According to the U.S. Supreme Court, copyright law's fair use and idea/expression doctrines are "built-in free speech safeguards" that establish a "definitional balance" between copyright and the First Amendment. Yet these "built-in free speech safeguards" are among the most uncertain and ill-defined doctrines in all of copyright law. If we accept the Supreme Court's statement that these doctrines play a critical role as First Amendment safety valves, it follows that the chilling effect of uncertainty in these doctrines has a constitutional dimension. Current copyright law doctrine, however, fails to take into account the potential chilling effect of copyright liability. This is in sharp contrast to other areas of law, such as defamation, in which the U.S. Supreme Court has expressly accounted for the chilling effect of potential liability by making substantive and procedural alterations to the law in these areas. In this Article, I argue that a similar approach is warranted in copyright law. To the extent copyright's internal safety valves are necessary to prevent a conflict with free speech interests, courts should expressly take into account the need for breathing space, as they do in other areas.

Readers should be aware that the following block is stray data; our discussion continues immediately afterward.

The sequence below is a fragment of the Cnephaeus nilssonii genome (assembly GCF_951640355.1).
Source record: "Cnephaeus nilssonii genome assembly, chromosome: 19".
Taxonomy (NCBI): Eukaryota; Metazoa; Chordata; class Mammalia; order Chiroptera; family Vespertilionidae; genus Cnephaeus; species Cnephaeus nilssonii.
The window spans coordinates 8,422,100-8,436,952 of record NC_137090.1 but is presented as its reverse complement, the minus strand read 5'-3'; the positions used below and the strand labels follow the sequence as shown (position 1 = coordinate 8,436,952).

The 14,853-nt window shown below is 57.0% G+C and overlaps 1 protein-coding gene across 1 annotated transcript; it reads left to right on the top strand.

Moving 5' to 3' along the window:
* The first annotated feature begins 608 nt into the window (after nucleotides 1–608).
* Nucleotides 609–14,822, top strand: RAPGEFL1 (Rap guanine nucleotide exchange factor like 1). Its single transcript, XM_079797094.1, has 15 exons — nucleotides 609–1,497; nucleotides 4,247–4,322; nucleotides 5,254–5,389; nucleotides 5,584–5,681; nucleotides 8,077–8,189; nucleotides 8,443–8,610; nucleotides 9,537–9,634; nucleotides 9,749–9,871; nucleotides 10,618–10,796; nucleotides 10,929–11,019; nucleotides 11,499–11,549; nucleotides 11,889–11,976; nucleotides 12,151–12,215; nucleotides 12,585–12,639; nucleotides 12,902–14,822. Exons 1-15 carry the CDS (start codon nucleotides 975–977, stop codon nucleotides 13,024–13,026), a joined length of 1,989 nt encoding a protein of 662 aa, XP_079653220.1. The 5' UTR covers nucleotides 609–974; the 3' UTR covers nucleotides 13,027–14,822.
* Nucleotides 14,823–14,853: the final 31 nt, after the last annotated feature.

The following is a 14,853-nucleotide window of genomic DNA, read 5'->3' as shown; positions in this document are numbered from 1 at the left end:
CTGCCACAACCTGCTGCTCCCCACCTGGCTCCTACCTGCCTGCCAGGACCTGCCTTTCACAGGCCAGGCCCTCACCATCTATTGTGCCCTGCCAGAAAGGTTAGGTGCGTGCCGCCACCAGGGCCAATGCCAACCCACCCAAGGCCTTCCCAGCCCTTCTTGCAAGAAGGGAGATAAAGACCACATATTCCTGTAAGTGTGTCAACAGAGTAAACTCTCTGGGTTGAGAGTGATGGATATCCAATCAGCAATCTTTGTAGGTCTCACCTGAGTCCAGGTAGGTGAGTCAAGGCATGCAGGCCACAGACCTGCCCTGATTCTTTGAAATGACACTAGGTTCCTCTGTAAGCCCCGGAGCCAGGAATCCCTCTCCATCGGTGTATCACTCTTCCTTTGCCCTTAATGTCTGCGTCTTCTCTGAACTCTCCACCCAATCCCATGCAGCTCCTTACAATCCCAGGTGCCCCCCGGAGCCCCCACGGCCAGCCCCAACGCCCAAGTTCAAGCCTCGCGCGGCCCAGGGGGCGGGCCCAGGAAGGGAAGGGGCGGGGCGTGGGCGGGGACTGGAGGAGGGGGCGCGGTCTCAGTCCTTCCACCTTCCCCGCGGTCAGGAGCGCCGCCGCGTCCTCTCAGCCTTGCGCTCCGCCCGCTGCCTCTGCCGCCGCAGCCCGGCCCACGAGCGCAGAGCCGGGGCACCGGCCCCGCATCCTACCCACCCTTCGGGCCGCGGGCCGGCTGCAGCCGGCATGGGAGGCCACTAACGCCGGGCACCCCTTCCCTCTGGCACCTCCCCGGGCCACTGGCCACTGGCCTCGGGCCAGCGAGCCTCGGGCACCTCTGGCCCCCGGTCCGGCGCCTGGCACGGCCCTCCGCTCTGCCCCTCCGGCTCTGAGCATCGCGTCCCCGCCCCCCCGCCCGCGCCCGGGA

Available at: http://works.bepress.com/joseph_liu/11/